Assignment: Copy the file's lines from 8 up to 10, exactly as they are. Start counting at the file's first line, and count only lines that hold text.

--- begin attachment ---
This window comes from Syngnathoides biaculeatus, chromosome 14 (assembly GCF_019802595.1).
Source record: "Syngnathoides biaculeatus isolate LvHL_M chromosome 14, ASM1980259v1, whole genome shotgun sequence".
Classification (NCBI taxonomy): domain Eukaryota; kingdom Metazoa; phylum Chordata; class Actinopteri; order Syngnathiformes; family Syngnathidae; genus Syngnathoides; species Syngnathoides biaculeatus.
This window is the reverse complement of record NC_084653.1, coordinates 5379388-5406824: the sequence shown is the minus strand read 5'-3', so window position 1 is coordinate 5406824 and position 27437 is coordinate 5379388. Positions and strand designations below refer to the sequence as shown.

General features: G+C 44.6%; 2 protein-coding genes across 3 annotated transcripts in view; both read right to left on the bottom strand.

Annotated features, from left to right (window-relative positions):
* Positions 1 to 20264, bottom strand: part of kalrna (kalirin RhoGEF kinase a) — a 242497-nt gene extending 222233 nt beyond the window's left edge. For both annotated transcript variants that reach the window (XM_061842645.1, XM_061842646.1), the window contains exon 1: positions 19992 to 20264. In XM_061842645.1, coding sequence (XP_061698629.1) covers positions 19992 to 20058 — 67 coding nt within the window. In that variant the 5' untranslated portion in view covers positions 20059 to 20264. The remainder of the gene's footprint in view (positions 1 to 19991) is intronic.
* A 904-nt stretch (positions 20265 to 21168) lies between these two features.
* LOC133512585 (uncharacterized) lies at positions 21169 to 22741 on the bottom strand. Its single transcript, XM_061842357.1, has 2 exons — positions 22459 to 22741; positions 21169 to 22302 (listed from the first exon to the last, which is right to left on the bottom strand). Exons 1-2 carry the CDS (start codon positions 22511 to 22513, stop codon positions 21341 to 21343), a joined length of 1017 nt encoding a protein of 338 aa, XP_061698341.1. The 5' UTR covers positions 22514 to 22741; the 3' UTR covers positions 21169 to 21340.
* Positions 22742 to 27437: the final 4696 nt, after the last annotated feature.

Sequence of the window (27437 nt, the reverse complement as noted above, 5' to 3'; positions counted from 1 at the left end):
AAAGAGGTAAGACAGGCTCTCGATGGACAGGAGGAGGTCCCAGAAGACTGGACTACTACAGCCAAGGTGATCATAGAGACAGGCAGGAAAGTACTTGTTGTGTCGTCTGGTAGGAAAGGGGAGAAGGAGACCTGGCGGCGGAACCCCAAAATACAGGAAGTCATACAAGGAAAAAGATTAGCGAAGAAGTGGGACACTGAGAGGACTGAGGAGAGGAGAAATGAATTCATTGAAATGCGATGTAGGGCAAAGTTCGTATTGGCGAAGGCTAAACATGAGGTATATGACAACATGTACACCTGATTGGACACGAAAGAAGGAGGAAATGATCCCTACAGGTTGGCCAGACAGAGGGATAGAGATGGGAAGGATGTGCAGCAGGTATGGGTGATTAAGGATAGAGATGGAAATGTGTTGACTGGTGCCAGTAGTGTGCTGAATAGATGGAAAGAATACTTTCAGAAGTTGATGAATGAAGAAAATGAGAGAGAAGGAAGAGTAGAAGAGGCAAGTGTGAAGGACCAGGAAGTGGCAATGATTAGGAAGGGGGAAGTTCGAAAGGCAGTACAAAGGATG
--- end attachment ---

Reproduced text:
* A 904-nt stretch (positions 20265 to 21168) lies between these two features.
* LOC133512585 (uncharacterized) lies at positions 21169 to 22741 on the bottom strand. Its single transcript, XM_061842357.1, has 2 exons — positions 22459 to 22741; positions 21169 to 22302 (listed from the first exon to the last, which is right to left on the bottom strand). Exons 1-2 carry the CDS (start codon positions 22511 to 22513, stop codon positions 21341 to 21343), a joined length of 1017 nt encoding a protein of 338 aa, XP_061698341.1. The 5' UTR covers positions 22514 to 22741; the 3' UTR covers positions 21169 to 21340.
* Positions 22742 to 27437: the final 4696 nt, after the last annotated feature.